Aungst takes a look, but can’t offer much help. He downplays his service to the nation in Iraq, seeming grateful to have been stationed at a naval base there, where playing pickup football was the only violent action he saw.

John Byrd, 38, is one of the few Dawgs who can claim to have made a living playing football, in the National Indoor Football League and United Indoor Football League, whose teams play for small crowds across the Midwest. He reels off the names of teams that even the most die-hard football fans probably never heard of like he’s ticking off a list of morning chores: the Fargo Freeze, Madison Mad Dogs, Sioux City Bandits, Tri-City (Nebraska) Diesel….


“Don’t touch the quarterback at all! We ain’t got a (whole) bunch of ’em this year,” Byrd shouts, watching a scrimmage on field. He turns his gentle, icy blue eyes back to the conversation. “Listen, I did it all backwards.”

He played one year in high school at Cheyenne East, then went to the University of Wyoming. He isn’t specific, but hints that he was too immature to succeed in an environment where there was “a code of conduct, and you actually have to do what people say. You don’t question. I wasn’t mentally prepared to play football.”

He left UW and wound up playing for the Cowboys’ archrival, the Colorado State Rams, in Fort Collins, where he had more success.

From there, he just wanted to keep playing, and make a living at it. He earned a modest living playing indoor ball, bouncing around from one little-known squad to another. He received $200 per game, a motel room and a few meals. He was even able to afford a “fully furnished, two-bedroom” house for himself and his family.

He wasn’t being watched by millions, maybe, but he was doing what he loved best.

It wasn’t until the birth of his oldest son, now 8, that Byrd says he really got it: Football might be fun, but it’s also work.

“Once Javian was born, it became a job. My wife and I worked hard at me being a paid, professional football player,” Byrd says in a velvety voice you’d never expect from a defensive back who hits hard enough for the victim’s mother to feel the pain.

But he retired from play-for-pay in 2007 to become a recording studio engineer, and now, “I’m out here at age 38 because this is fun, period,” he says, nodding. Not too much pressure; no more packing up the wife and kids to relocate to another drab, cold, backward burg. “I was late today, and didn’t nobody says (crap)! They were all just, ‘Hey, how you doin’?’”

His wife makes a good living, Byrd says, and now he just wants to help his three kids “get to college and get a degree.”


When the weather is decent, a few supportive wives and girlfriends will swing by practice and toss a blanket on the brown-green spring grass. Moms keep one eye on the Dawgs at work and play, the other on squealing kids, while girlfriends push up their already short shorts to take full advantage of the Colorado spring sun.

“It’s still exciting for me,” says Lori Garcia, 32, who is here to watch her boyfriend, defensive captain and long-time CFL veteran Michael Bracken. “For a lot of guys, this is their last hurrah.”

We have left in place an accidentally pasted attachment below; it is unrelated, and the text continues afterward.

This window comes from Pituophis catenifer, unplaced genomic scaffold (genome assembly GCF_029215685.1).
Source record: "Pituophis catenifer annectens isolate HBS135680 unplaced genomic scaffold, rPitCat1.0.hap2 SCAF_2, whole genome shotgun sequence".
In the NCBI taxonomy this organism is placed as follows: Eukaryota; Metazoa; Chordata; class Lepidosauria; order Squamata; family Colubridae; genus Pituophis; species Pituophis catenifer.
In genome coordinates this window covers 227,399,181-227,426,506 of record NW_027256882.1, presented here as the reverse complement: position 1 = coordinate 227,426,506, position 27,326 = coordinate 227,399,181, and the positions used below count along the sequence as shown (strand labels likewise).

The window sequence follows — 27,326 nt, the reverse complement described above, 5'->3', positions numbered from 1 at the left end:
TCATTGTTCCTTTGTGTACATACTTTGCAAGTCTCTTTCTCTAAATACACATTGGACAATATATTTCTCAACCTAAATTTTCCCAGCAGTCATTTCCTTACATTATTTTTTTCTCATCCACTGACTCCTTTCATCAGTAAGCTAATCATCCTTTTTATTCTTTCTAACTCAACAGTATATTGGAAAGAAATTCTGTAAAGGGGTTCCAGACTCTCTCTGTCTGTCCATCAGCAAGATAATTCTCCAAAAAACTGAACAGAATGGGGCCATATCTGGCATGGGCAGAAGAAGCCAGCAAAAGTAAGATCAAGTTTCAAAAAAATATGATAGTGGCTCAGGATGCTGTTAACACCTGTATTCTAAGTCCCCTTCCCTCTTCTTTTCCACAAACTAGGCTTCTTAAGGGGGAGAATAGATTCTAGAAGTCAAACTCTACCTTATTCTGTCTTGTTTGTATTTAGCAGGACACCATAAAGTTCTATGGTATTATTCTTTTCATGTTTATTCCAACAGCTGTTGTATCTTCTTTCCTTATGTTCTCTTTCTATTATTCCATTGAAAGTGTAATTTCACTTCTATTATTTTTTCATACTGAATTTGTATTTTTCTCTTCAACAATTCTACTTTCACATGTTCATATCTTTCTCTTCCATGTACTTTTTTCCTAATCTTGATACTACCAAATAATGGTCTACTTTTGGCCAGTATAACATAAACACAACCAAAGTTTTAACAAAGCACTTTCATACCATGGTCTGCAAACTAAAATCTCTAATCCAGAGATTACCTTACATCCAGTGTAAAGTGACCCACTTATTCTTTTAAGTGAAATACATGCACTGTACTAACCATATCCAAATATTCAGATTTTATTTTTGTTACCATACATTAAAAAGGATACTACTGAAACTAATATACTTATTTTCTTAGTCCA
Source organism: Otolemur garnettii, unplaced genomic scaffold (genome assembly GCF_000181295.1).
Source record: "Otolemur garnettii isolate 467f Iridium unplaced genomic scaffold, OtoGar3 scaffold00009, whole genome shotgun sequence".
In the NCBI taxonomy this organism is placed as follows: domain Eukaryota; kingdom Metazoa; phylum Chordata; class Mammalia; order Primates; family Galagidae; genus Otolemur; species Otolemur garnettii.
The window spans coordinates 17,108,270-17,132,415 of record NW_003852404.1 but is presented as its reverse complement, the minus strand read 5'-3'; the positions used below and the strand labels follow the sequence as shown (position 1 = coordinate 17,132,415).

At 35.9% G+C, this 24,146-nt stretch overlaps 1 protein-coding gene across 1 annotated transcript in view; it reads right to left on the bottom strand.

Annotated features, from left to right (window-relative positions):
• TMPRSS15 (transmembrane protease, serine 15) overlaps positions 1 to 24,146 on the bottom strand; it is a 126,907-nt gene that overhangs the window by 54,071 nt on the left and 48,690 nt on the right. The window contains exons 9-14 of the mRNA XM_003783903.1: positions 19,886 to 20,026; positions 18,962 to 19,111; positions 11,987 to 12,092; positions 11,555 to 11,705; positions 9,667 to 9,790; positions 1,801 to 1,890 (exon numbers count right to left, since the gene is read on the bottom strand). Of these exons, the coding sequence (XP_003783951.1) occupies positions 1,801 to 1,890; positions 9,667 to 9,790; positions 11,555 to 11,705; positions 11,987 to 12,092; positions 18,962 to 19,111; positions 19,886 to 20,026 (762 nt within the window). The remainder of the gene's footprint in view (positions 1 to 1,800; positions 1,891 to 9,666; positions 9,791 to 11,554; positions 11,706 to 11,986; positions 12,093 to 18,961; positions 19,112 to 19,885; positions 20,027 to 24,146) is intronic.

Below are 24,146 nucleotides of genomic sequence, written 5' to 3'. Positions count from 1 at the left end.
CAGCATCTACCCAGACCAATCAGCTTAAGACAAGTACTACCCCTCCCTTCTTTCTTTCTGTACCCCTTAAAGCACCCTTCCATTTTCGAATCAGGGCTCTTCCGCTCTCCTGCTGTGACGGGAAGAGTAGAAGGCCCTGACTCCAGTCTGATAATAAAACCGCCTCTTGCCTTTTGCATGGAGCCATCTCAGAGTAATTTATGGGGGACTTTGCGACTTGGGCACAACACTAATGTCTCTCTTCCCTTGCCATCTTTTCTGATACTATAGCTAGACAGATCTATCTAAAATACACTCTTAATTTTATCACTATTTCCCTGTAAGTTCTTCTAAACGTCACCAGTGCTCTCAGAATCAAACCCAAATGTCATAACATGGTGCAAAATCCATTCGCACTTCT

Garcia and Ava Martin, 39, who’s here to watch her friend Ronald Cothran, look at each other and crack up, as if they know something that the hopped-up, sweating Dawgs don’t.

“Mike is limited now,” Garcia says, sounding as certain as a coach at a post-game press conference. “I’ve put him on the two-year plan, and then that’s it.”

At the other end of the spectrum from experienced players like Byrd and Bracken is Mike Vigil. The 24-year-old Thornton High grad played peewee junior high football, but developed Osgood-Schlatter, an overuse disease that causes near-crippling pain in the knee joints of kids.

“I love football, but I’ve been nine years out,” says Vigil, now a ceramic glazer, sounding grim. “I want to play halfback, but I’ve never carried the ball before. But I’m out here going for anything. I just want to play again.”

At 5’8″ and 220 pounds (“They’re all the same size I am,” he declares defiantly. “If you’ve got pads on, you don’t get hurt.”), it’s all but inevitable that when he sees some action, the coaches plunk him and his low center of gravity on the offensive line. Playing right guard, he spends a few plays looking around for somebody to hit, then heads back to the sideline.

While many of the more experienced players shout out testosterone-fueled jokes, liberally drop F-bombs and horse around like high schoolers who still think life is about getting laid and playing ball, Vigil stands apart, stoic as a Marine, blond hair pressed to his skull with sweat, casting a steely, unfocused gaze across the field. Somewhere out there is a dream.

“If I can get myself in shape,” he murmurs, “I want to try out for the Colorado Crush (the Denver-based Arena Football League owned by former Bronco hero John Elway).”


Then there’s Thung “Tom” Khamsitthisack, who discovered the Dawgs after soccer practice one day. The 38-year-old father works as a supervisor for a medical supply company. He’s slight, almost elfin, 5’5″ in a pinch. Always smiling. He never played a down of football before handing over $190 for the privilege of playing for the Dawgs, but he betrays no doubts that he can achieve that uber-American male dream of becoming a football hero.

“I saw them in practice and asked to try out,” he says. “My speed is good: 4.3 or 4.4 (seconds, in the 40-yard dash). I’ve got good hands. I burned (Coach Scully’s) best cornerback.”

When Khamsitthisack lines up (padless; he left his gear in Coach Scully’s truck, and so far this practice, the coach is AWOL) with the other, bigger receivers to take passes from quarterback Jason Burch, he looks like what he is: a city-league soccer player and Tae Kwon Do expert.